Glad to be your coach, sir. I have a friend at work who I've been coaching too. She's lost 60 lbs and she comes to me every week and tells me how much she's lost, how much she's exercising...and it means to the world to me that my "atta girl, I'm proud of you, way to go" means so much to her.

    I'm so so damned proud of her. She's changed and is changing her life

    Almost gives me the hope and courage to think that maybe I can change mine.

    Oh, and hey, my father? He, 6 years ago. It will be 6 years in October. So not recently.

    One of these days I'll stop writing dead dad poems. I never intentionally conjure him anymore. After he first died, I wrote countless poems about him, about his death. It was the only way I could deal with my grief.

    Now, he just pops into my poems (pops....ha.....he would've liked that....the man loved puns) from time to time.

    Sorry to ramble on. Long day. Long day of being an adult. I too often forget that I am an adult, so when adult duties call, good lord, do they wear me out.

  7. Wow. Six years ago? I'm going to go comment at your blog. It's getting embarrassing having this much conversation solely on mine.

  8. Six years ago.

    2 weeks after my birthday. 6 weeks after 9/11.

    One of the longest, most comfortable (because we were always uneasy in each other's presence because for some reason, we didn't know how to talk to one another) conversations I shared with him was in front of the tv 2 weeks after 9/11. The tv was muted and we were watching footage of the still smoldering ruins (smoldering underground) and I must've made a comment to the effect that it seemed impossible that those 2 towers had collapsed and that the wreckage was still that hot and he proceeded to quietly explain to me how and why the towers collapsed and why the ruins were still smoldering. This was long, long before any of those documentaries were aired about the towers' structure and how that specific structure made the pancaking of them after the planes hit inevitable.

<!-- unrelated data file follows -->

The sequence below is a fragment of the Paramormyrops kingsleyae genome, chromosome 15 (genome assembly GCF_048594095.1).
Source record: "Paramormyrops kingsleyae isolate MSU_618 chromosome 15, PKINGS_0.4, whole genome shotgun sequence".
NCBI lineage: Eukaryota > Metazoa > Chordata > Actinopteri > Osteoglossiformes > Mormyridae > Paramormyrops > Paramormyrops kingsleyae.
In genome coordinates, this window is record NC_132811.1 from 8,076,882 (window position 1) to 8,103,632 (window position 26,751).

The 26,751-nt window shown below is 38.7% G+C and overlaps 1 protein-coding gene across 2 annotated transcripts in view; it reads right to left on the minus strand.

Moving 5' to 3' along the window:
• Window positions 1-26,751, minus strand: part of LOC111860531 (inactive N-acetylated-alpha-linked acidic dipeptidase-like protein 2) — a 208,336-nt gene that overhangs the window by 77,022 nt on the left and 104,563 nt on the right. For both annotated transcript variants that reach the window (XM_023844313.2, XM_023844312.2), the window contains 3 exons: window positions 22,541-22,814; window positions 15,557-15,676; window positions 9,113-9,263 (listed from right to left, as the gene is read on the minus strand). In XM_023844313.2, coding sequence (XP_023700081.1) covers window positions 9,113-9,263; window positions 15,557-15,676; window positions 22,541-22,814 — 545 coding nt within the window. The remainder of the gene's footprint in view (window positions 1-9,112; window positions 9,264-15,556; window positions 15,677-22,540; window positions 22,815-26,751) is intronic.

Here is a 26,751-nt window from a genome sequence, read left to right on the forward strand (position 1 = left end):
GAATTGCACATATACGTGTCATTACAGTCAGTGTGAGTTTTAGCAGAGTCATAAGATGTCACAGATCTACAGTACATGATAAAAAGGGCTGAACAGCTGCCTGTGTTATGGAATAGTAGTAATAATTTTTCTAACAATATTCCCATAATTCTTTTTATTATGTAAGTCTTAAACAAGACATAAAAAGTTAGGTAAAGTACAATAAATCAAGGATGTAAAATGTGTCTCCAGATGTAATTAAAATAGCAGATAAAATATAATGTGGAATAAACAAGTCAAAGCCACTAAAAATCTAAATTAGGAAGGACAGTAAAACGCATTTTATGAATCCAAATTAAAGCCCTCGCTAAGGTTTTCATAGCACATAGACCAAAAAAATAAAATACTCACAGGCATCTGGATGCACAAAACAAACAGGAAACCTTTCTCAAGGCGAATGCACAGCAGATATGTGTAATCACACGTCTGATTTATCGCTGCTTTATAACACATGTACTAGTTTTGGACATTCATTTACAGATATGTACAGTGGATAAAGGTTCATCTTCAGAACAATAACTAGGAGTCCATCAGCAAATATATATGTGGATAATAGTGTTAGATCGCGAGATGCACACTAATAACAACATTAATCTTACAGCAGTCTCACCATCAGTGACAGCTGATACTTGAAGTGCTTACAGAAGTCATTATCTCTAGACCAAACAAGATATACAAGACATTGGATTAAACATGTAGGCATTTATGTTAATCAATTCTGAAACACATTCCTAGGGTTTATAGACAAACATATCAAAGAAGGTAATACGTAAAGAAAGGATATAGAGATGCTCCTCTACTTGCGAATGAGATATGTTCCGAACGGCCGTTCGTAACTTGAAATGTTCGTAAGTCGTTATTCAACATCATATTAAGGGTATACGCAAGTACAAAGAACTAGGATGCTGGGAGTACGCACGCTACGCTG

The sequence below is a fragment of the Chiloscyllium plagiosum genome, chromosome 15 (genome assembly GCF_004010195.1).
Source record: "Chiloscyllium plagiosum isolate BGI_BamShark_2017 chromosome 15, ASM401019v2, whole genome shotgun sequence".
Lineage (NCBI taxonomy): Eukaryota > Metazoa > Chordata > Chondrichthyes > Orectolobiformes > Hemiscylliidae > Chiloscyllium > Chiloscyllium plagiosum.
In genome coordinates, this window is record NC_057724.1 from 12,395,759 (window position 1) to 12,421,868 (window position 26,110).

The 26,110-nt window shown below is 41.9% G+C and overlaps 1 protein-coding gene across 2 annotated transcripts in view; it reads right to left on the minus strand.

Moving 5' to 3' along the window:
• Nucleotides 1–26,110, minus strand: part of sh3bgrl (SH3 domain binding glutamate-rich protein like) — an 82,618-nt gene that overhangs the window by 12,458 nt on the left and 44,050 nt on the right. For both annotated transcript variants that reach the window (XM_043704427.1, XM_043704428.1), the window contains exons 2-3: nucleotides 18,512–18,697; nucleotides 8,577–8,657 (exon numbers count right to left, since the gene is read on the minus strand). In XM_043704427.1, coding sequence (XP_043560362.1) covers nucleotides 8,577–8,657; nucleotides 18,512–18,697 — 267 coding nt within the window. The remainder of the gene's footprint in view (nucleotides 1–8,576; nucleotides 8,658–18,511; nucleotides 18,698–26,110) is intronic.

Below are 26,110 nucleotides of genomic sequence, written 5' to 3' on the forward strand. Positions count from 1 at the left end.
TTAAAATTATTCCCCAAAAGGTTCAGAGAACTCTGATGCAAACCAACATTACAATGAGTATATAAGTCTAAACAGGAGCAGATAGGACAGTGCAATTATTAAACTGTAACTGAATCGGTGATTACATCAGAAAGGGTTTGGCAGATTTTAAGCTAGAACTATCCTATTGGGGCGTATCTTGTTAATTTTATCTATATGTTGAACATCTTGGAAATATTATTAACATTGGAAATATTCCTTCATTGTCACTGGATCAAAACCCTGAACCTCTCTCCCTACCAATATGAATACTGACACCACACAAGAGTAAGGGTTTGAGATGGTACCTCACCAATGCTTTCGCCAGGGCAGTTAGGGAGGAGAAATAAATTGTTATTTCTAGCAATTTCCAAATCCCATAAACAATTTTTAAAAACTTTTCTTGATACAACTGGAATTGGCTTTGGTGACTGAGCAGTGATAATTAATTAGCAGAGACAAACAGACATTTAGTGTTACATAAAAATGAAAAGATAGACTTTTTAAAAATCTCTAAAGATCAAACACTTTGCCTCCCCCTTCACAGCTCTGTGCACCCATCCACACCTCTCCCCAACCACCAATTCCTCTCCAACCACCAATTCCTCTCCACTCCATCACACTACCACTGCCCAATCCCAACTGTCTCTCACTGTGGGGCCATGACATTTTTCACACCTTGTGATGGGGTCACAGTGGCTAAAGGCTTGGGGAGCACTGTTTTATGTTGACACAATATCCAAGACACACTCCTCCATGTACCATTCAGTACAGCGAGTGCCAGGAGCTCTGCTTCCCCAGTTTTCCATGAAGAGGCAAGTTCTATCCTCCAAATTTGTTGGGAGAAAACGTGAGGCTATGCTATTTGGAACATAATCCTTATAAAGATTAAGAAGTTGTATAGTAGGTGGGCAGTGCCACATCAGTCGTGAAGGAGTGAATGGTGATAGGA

He was, and this is not an exaggeration or a daughter idolizing her father, the single most intelligent person I have ever known. He read voraciously, mostly non-fiction. If he didn't know the answer to a question (and what a comfort it was as a child to have a parent who could answer all of my whys and hows because he could), he'd find the answer.

    You're familiar, I'm sure, with that quote about when someone dies, it's like a library burning down to the ground. That quote totally applies to my father. When I think of that great brain going black so suddenly...

    ah, gee.

    I'm getting choked up. My mother was talking about him yesterday to a car's salesman, telling him how my father was her one and only. They met in high school and that was it.

    That same salesman was the one who asked me what I do for fun.

    He also asked me why I'd never been married.

    It's the first time I've ever admitted it out loud to anyone--let alone my mother who was sitting right there:

    I never imagined myself as the kind of person who would be married, I replied.

    Why do we add poems to a time like this?

    To explain times like this to ourselves, maybe. To comfort ourselves, maybe.

    To quiet those voices in our heads.

    Or to fill those silences.

  9. "I never imagined myself as the kind of person who would be married," I replied.

    Nor did I, but I've done it three times. I never imagined having children, either. These things just sort of happened, like my life sort of happened.

    Nothing has really gone according to plan. But thank God I met Kathleen; as your mother said of your Dad, your lost Alexandria, "she's my one and only." As I said in one of my love poems to her, "Name a part of your body I won't kiss." Hmm... Maybe I'll post a few love poems on my blog, get off the poetry theory dime that exploded.